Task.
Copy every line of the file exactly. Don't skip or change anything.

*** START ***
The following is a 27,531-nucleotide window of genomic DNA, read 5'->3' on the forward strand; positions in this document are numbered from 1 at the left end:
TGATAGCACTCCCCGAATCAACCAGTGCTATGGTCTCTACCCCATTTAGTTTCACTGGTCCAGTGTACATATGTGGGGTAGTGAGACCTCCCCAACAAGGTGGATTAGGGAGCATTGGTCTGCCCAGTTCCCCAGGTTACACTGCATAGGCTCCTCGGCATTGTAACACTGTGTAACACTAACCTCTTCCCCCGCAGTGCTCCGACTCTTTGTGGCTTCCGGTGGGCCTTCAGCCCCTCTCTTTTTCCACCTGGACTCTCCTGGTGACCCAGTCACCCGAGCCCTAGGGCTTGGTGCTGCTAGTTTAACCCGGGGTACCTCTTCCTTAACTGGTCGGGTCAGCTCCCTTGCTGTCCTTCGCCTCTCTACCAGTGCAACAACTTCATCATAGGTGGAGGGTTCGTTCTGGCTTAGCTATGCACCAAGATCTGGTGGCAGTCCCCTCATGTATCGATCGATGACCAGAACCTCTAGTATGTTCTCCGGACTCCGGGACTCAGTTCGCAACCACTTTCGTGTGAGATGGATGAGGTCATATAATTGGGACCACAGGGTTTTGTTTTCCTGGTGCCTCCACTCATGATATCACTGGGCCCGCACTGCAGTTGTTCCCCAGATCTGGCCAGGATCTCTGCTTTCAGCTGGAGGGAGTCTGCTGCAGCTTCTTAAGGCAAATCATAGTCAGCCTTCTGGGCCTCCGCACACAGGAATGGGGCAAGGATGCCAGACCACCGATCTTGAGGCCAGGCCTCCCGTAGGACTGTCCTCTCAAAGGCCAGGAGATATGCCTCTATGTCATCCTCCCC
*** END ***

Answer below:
The following is a 27,531-nucleotide window of genomic DNA, read 5'->3' on the forward strand; positions in this document are numbered from 1 at the left end:
TGATAGCACTCCCCGAATCAACCAGTGCTATGGTCTCTACCCCATTTAGTTTCACTGGTCCAGTGTACATATGTGGGGTAGTGAGACCTCCCCAACAAGGTGGATTAGGGAGCATTGGTCTGCCCAGTTCCCCAGGTTACACTGCATAGGCTCCTCGGCATTGTAACACTGTGTAACACTAACCTCTTCCCCCGCAGTGCTCCGACTCTTTGTGGCTTCCGGTGGGCCTTCAGCCCCTCTCTTTTTCCACCTGGACTCTCCTGGTGACCCAGTCACCCGAGCCCTAGGGCTTGGTGCTGCTAGTTTAACCCGGGGTACCTCTTCCTTAACTGGTCGGGTCAGCTCCCTTGCTGTCCTTCGCCTCTCTACCAGTGCAACAACTTCATCATAGGTGGAGGGTTCGTTCTGGCTTAGCTATGCACCAAGATCTGGTGGCAGTCCCCTCATGTATCGATCGATGACCAGAACCTCTAGTATGTTCTCCGGACTCCGGGACTCAGTTCGCAACCACTTTCGTGTGAGATGGATGAGGTCATATAATTGGGACCACAGGGTTTTGTTTTCCTGGTGCCTCCACTCATGATATCACTGGGCCCGCACTGCAGTTGTTCCCCAGATCTGGCCAGGATCTCTGCTTTCAGCTGGAGGGAGTCTGCTGCAGCTTCTTAAGGCAAATCATAGTCAGCCTTCTGGGCCTCCGCACACAGGAATGGGGCAAGGATGCCAGACCACCGATCTTGAGGCCAGGCCTCCCGTAGGACTGTCCTCTCAAAGGCCAGGAGATATGCCTCTATGTCATCCTCCCC